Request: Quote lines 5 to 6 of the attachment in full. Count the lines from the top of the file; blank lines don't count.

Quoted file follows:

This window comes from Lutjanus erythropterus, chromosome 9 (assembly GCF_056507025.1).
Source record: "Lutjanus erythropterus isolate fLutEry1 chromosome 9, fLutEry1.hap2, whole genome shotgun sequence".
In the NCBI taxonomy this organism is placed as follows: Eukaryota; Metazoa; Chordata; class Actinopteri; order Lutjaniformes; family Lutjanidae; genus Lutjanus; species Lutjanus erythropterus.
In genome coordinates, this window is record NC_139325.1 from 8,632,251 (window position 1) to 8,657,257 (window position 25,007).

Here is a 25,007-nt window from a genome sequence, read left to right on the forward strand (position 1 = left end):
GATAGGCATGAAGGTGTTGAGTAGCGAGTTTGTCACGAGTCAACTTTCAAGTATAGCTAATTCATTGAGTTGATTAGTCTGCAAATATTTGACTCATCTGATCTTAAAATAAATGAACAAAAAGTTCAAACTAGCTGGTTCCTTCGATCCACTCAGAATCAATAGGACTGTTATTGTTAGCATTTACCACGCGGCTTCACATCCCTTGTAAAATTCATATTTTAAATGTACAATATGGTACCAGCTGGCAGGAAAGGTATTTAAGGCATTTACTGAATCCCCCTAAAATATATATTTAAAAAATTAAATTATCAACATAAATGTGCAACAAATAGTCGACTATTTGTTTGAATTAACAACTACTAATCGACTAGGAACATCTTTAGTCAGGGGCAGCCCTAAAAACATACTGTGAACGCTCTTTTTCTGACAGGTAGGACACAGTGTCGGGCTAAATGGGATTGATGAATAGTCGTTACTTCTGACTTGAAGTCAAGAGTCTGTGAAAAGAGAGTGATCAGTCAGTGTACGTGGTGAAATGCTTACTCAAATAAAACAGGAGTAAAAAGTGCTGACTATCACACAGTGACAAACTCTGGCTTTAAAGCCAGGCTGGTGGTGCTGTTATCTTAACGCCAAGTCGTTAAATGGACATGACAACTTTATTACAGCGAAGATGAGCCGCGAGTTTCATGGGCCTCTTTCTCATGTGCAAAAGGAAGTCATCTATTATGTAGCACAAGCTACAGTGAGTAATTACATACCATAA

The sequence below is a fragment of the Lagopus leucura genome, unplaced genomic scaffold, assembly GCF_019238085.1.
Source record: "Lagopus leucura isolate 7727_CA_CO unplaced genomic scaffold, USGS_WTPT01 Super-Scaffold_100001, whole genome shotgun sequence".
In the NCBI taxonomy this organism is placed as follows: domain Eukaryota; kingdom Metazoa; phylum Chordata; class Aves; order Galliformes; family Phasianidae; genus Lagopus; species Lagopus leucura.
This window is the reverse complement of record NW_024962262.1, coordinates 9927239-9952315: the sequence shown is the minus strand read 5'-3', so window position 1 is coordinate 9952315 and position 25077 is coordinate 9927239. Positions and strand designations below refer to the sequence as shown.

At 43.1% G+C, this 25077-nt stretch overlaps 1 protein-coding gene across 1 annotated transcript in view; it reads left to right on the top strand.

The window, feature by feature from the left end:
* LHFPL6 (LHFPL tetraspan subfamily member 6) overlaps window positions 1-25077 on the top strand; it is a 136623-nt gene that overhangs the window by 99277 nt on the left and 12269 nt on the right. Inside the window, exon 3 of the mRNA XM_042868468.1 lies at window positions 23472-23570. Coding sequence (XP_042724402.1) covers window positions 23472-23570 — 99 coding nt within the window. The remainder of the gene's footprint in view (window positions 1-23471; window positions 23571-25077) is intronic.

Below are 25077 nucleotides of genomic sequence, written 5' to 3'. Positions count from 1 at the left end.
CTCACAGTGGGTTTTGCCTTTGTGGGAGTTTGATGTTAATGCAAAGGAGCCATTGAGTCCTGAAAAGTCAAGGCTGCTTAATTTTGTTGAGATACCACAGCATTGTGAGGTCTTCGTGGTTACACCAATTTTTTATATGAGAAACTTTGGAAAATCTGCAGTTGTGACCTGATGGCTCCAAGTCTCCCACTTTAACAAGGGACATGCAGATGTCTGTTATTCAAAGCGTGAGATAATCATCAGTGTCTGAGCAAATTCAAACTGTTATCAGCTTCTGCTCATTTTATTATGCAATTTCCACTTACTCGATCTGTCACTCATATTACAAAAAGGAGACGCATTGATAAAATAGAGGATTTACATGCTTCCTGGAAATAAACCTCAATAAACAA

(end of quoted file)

Here is a 25,007-nt window from a genome sequence, read left to right on the forward strand (position 1 = left end):
GATAGGCATGAAGGTGTTGAGTAGCGAGTTTGTCACGAGTCAACTTTCAAGTATAGCTAATTCATTGAGTTGATTAGTCTGCAAATATTTGACTCATCTGATCTTAAAATAAATGAACAAAAAGTTCAAACTAGCTGGTTCCTTCGATCCACTCAGAATCAATAGGACTGTTATTGTTAGCATTTACCACGCGGCTTCACATCCCTTGTAAAATTCATATTTTAAATGTACAATATGGTACCAGCTGGCAGGAAAGGTATTTAAGGCATTTACTGAATCCCCCTAAAATATATATTTAAAAAATTAAATTATCAACATAAATGTGCAACAAATAGTCGACTATTTGTTTGAATTAACAACTACTAATCGACTAGGAACATCTTTAGTCAGGGGCAGCCCTAAAAACATACTGTGAACGCTCTTTTTCTGACAGGTAGGACACAGTGTCGGGCTAAATGGGATTGATGAATAGTCGTTACTTCTGACTTGAAGTCAAGAGTCTGTGAAAAGAGAGTGATCAGTCAGTGTACGTGGTGAAATGCTTACTCAAATAAAACAGGAGTAAAAAGTGCTGACTATCACACAGTGACAAACTCTGGCTTTAAAGCCAGGCTGGTGGTGCTGTTATCTTAACGCCAAGTCGTTAAATGGACATGACAACTTTATTACAGCGAAGATGAGCCGCGAGTTTCATGGGCCTCTTTCTCATGTGCAAAAGGAAGTCATCTATTATGTAGCACAAGCTACAGTGAGTAATTACATACCATAA